West Point Rail & Timber Co. Ltd will build a replacement for the old Barnachez Bridge in the District of Stewart – pending district council approval.
“It’s an old forestry bridge so it’s a log structure with cross ties and a wooden deck,” said Mark Sture, Stewart director of public works.
“The wooden deck is very spongy and soft, so in need of replacement.”
Stewart’s public works department has recommended that the district council approve the project award and authorize funding at the next scheduled council meeting on June 22.
The budget for the bridge is just over $172,000 after taxes. Under the recommendation, the district would allocate an extra $16,000 for contingency “to address unforeseen circumstances.”
The District of Stewart would spend close to $60,000. The remainder of the cost would be funded by the New Building Canada Fund-Small Community Fund. That is a grant the district received when it closed its landfill site and gave ownership to the Regional District of Kitimat-Stikine last year.
Now, the former landfill is a solid waste transfer station, with heavy trucks relying on the single span log bridge that is about 20 years old. Sture said that’s the typical lifespan for bridges of that type.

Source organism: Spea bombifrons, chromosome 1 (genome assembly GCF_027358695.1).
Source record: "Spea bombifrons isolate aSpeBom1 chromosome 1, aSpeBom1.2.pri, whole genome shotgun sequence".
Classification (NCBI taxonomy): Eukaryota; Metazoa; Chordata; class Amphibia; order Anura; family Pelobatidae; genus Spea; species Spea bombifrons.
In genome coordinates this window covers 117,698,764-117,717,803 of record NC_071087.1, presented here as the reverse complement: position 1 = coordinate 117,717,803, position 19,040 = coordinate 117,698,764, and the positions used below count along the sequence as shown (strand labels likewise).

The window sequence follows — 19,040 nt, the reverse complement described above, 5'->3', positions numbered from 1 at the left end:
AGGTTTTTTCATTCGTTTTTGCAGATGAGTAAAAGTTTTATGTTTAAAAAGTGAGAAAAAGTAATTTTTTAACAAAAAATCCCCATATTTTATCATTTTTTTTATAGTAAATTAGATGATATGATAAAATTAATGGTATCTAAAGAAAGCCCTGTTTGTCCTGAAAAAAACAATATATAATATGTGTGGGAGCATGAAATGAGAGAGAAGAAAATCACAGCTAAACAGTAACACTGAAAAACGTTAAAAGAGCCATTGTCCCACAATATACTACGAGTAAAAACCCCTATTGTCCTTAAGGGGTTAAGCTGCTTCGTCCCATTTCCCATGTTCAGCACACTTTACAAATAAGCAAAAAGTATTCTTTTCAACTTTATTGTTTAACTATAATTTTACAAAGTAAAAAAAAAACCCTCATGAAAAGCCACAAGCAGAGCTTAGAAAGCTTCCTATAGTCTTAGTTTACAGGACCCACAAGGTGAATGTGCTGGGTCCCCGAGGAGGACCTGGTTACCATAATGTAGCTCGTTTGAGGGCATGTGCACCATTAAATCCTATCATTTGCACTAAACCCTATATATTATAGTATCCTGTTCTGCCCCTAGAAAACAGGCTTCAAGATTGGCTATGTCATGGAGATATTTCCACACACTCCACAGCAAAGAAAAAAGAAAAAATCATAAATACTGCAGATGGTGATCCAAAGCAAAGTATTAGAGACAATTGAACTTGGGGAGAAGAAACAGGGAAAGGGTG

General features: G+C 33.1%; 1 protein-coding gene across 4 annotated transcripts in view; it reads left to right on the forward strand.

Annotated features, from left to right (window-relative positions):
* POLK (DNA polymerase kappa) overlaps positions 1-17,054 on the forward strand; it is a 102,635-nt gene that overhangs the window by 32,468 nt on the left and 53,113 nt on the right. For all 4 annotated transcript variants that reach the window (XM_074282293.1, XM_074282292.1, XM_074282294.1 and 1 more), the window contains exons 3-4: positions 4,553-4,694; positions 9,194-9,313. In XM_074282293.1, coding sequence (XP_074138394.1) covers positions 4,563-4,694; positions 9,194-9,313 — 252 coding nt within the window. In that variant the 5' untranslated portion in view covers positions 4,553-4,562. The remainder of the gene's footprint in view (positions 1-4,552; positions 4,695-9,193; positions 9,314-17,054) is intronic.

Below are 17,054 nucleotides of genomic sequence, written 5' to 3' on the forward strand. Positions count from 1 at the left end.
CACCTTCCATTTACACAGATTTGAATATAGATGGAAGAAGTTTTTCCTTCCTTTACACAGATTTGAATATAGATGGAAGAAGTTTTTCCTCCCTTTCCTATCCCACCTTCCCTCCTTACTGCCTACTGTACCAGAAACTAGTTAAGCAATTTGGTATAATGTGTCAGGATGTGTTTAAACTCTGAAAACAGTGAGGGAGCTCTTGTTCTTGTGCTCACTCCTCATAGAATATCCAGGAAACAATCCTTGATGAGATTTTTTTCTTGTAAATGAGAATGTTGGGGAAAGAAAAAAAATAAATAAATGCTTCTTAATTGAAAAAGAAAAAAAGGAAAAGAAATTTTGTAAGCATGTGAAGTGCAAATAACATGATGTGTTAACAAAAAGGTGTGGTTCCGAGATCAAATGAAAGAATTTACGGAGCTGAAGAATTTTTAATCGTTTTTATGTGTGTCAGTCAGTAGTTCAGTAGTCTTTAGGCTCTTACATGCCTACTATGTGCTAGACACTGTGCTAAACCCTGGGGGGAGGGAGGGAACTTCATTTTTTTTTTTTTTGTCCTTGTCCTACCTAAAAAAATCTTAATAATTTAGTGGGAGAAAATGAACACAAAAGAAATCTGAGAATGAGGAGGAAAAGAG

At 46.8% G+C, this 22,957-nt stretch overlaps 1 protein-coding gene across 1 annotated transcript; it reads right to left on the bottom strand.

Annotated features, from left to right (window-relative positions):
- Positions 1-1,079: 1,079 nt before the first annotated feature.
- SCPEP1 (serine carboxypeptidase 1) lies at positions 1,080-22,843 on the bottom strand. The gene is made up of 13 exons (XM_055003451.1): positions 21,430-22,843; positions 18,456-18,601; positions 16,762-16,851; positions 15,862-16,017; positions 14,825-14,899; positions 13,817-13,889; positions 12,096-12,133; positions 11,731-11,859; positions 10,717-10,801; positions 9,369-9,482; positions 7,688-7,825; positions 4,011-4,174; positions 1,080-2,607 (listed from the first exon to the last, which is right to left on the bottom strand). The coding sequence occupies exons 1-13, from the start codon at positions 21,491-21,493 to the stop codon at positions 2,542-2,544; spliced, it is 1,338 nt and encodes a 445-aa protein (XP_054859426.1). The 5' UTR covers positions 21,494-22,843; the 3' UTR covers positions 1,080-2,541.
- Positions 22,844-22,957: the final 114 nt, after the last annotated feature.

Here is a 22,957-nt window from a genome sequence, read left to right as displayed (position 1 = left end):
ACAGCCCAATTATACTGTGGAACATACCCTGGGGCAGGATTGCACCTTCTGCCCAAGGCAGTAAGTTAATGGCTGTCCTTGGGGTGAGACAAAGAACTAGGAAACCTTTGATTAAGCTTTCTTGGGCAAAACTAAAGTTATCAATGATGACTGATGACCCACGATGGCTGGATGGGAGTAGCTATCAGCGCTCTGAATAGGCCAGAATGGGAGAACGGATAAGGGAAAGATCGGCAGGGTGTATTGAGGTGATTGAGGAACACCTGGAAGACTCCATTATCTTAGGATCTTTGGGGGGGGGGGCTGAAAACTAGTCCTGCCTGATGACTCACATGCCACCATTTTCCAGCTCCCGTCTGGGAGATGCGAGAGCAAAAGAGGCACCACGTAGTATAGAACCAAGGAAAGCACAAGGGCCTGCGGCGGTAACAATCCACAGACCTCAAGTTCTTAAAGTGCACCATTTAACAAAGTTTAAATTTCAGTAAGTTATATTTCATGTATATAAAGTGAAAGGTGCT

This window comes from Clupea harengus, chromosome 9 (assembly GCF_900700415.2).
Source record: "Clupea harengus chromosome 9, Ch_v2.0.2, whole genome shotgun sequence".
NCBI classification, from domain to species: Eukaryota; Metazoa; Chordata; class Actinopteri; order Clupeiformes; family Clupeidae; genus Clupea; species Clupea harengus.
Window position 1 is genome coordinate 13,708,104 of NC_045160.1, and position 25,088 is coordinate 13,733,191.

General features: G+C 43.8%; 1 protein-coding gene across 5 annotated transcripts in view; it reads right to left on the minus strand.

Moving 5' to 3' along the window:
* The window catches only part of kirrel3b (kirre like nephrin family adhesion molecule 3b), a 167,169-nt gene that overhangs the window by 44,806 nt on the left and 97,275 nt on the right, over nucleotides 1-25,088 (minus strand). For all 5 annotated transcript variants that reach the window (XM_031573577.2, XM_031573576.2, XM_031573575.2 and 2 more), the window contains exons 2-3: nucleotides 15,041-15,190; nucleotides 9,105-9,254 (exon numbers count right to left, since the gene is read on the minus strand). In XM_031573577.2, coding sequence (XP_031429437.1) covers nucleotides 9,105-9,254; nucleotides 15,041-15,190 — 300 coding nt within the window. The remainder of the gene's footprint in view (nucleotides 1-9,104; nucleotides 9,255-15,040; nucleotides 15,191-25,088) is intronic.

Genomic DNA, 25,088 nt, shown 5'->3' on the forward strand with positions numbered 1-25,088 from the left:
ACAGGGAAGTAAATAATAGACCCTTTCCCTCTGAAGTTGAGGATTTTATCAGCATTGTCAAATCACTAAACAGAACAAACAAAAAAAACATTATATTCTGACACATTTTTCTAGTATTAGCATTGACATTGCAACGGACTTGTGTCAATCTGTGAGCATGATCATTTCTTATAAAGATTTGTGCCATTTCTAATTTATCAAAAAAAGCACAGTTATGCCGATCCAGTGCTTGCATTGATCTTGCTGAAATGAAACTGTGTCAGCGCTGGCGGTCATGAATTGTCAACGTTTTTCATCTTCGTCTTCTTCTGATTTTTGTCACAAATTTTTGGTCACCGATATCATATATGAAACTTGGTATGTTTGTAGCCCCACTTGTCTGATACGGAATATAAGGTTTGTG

The bridge also offers access to the Sluice Box Trail hiking path and Stewart’s sanitary lagoons.
A request for proposals to replace the bridge was open from May 18 to June 1. Seven bids were submitted from six bidders, ranging from $131,000 to over $215,000. Bids varied from rebuilding and preserving the existing bridge to a new steel and concrete girder bridge.
Specific details about the bid are not available yet because Stewart district council still needs to approve the award, but each bidder provided a quote based on using what they could of the existing abutments. There was one bid recommending new abutments behind the existing ones.
Based on the public works department’s evaluation, West Point Rail & Timber offered the best value for money. Based in Houston B.C., the company will be working with local contractors in Stewart, and is a partner with local First Nations to offer employment opportunities.
Sture said that if council approves the award on June 22, the project should be completed by the end of the summer.
“We are looking forward to having this done, it is used by the garbage vehicles and the public going into the transfer site so we are looking to get this work done as quick as we can.”